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Bone Densitometry (DEXA)

DEXA scans help assess the risk of fracture due to osteoporosis, which is a thinning of the bones as we age and go through menopause.

What Is Bone Densitometry (DEXA)?

DEXA scans, also called DXA, are medical imaging tests that measure the mineral content of bones to provide helpful information for your risk of osteoporosis and bone fractures. The exam can also measure body composition, such as body fat and muscle mass, according to Cleveland Clinic.

What Happens During A DEXA Scan?

DEXA stands for “dual-energy X-ray absorptiometry,” as the scan uses a minimal amount of low-energy X-rays that pass through your hip and spine. During the exam, an imaging specialist will have you lie down on the X-ray table so the DEXA machine’s arm can glide over your body as it delivers two X-ray beams. These X-ray beams use minimal radiation, so any risks associated with radiation are rare during this procedure.

Your bone density measurements are then translated into images and graphs by the DEXA machine, and the bone is made clear on the scans when compared to muscle and fat. This fast, non-invasive test takes ten minutes to perform.

Why Would I Need A DEXA Scan?

With age, your bones lose their strength and become thinner. Your healthcare provider may want to keep track of your bone strength and recommend regular DEXA scans to ensure you do not have a significant risk of osteoporosis if you are more mature, such as over 65. DEXA scans can also diagnose osteoporosis if it is already present.

Osteoporosis is a condition in which bones are brittle and at risk of breaking because your body cannot develop new bone tissue as it becomes weaker. DEXA scans allow your doctor to keep track of your bone density to ensure your risk of breaking bones doesn’t increase significantly over time. Osteoporosis is most common in women after menopause, as women lose bone mass more rapidly than men.

Reasons your healthcare provider may recommend a DEXA exam include:

  • You have a family history of osteoporosis
  • You are over the age of 65
  • You historically have suffered with broken bones
  • You are currently taking medications that can cause weaker bones
  • You have other medical conditions that can cause you to be at greater risk for breaking your bones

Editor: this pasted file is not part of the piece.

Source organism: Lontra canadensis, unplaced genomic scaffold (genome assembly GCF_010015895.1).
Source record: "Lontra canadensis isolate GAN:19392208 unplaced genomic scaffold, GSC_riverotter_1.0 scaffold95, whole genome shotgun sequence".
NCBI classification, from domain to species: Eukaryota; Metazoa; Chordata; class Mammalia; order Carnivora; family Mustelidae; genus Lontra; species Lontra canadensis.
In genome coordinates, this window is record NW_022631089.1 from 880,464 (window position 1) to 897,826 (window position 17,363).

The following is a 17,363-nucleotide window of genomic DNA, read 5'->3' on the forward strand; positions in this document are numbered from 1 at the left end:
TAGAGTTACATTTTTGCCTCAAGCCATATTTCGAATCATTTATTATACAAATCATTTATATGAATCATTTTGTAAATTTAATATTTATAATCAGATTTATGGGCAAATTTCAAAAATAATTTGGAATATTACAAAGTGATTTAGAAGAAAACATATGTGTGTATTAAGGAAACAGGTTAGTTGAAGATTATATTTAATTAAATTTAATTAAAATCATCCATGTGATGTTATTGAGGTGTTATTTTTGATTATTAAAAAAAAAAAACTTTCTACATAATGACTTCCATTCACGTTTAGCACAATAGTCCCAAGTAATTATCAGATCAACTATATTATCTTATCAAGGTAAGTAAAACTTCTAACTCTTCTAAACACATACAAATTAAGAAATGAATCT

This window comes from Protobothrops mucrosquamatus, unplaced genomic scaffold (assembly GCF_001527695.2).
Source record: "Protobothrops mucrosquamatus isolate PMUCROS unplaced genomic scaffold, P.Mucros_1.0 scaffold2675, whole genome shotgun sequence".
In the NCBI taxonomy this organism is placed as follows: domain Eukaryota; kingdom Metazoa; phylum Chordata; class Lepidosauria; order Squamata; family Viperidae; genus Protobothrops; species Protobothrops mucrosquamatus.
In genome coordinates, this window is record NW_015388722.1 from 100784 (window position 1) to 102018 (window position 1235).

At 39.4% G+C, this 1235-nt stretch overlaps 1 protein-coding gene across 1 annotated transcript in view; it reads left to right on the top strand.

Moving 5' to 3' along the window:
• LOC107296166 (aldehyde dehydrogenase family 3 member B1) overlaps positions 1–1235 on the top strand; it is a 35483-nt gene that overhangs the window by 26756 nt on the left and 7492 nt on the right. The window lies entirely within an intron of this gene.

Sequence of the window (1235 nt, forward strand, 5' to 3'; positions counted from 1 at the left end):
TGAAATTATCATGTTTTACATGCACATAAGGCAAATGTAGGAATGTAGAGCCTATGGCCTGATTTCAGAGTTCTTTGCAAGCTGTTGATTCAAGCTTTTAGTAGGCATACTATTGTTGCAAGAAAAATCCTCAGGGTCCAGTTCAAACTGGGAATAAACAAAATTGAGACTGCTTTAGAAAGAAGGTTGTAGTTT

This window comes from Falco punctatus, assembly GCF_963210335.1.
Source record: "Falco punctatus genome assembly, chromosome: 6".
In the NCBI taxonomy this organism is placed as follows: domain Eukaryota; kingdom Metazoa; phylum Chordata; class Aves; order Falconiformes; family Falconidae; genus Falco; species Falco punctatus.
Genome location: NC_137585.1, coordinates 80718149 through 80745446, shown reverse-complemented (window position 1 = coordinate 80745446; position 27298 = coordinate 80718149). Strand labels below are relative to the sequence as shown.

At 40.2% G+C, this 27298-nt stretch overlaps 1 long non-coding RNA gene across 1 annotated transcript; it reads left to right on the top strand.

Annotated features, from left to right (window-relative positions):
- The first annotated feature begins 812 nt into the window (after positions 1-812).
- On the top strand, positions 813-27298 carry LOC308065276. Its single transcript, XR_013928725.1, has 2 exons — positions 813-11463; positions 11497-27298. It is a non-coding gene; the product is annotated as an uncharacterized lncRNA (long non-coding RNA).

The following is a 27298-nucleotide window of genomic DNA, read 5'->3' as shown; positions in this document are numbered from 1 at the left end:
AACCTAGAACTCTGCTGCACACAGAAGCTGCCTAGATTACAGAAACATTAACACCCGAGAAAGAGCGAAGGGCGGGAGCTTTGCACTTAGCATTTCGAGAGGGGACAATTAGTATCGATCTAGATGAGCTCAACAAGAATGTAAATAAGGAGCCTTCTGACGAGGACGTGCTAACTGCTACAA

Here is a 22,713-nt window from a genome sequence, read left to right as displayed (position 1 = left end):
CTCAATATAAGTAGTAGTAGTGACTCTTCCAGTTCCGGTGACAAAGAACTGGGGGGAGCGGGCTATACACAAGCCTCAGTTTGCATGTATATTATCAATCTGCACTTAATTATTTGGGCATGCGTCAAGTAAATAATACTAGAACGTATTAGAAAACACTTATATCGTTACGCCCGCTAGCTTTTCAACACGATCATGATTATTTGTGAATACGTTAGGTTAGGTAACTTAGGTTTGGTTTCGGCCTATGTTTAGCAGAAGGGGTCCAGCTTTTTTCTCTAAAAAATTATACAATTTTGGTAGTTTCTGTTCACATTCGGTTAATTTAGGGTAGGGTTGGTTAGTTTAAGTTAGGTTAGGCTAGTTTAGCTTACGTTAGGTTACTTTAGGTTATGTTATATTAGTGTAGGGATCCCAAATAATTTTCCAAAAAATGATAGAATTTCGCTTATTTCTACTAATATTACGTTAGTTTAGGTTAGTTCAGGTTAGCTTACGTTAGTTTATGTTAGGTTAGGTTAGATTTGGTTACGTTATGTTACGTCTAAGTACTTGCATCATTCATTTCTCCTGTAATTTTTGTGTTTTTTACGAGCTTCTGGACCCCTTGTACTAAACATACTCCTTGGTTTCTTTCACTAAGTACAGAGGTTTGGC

• Your provider wants to track your bone density over time or monitor whether treatments for your bones are working
  • Your doctor wants to evaluate the amount and location of your body’s fat and muscle

Is A DEXA Scan Painful?

You won’t feel anything from the X-ray beams. Experienced specialists will ensure you feel as comfortable as possible throughout your entire experience.

What Happens After A DEXA Scan?

You’ll be able to return to your usual activities immediately after your exam with no discomfort whatsoever. After your DEXA scan, one of our radiologists will review the results and send them to your healthcare provider to determine if treatment is necessary. Your provider will sit with you and explain your results and whether any action is needed to benefit your health.

The calculation of your bone density is as a standard deviation score, which measures the difference between your bone density and the expected value. Measuring your bone density in comparison to a young, healthy adult and with the average condition of someone of your age.

If your bones are in good condition, your provider will likely educate you on maintaining their strength through diet, exercise, and other lifestyle changes.

Pre And Post-Examination Care

  • On the day of your exam, wear loose-fitting clothes that don’t contain metals, such as zippers or belts.
  • Leave any jewelry at home on the day of your scan.
  • Tell your doctor and our imaging specialists if there is a chance you may be pregnant.
  • Discontinue calcium supplements 24 hours before your DEXA scan.
  • Let the imagers know if you recently had a barium exam or a contrast material injection, as these could interfere with your DEXA bone density test results.


Does Insurance Cover DEXA Scans?

Insurance providers should cover DEXA scans if they are part of osteoporosis treatment. Your insurance coverage should include your DEXA exam if you are at a higher risk for osteoporosis and fractures or are currently being treated low for bone mass.

What Are The Risks Associated With DEXA Scans?

While DEXA is a non-invasive, low-risk procedure where any risks are rare, there are some factors to consider:

  • If you are pregnant, we do not recommend a bone density scan.
  • While DEXA scans use a much lower level of radiation than traditional X-rays, as with any radiation procedure, they do have a small risk of overexposure.

Why Us?

Our team at Little Silver Mammography and HerSpace has helped put hundreds of women at ease as we pursue the clinical objective of detecting and diagnosing breast cancer at its earliest, most curable stage.

We recommend thorough research to find radiologists and technologists with excellent reputations, relevant qualifications, and glowing reviews. You can read some of our ‘real patient’ testimonials here!

Location (address, contact details, hours)

Office address

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Suite 115
Little Silver, New Jersey 07739

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Phone:  732.571.9100
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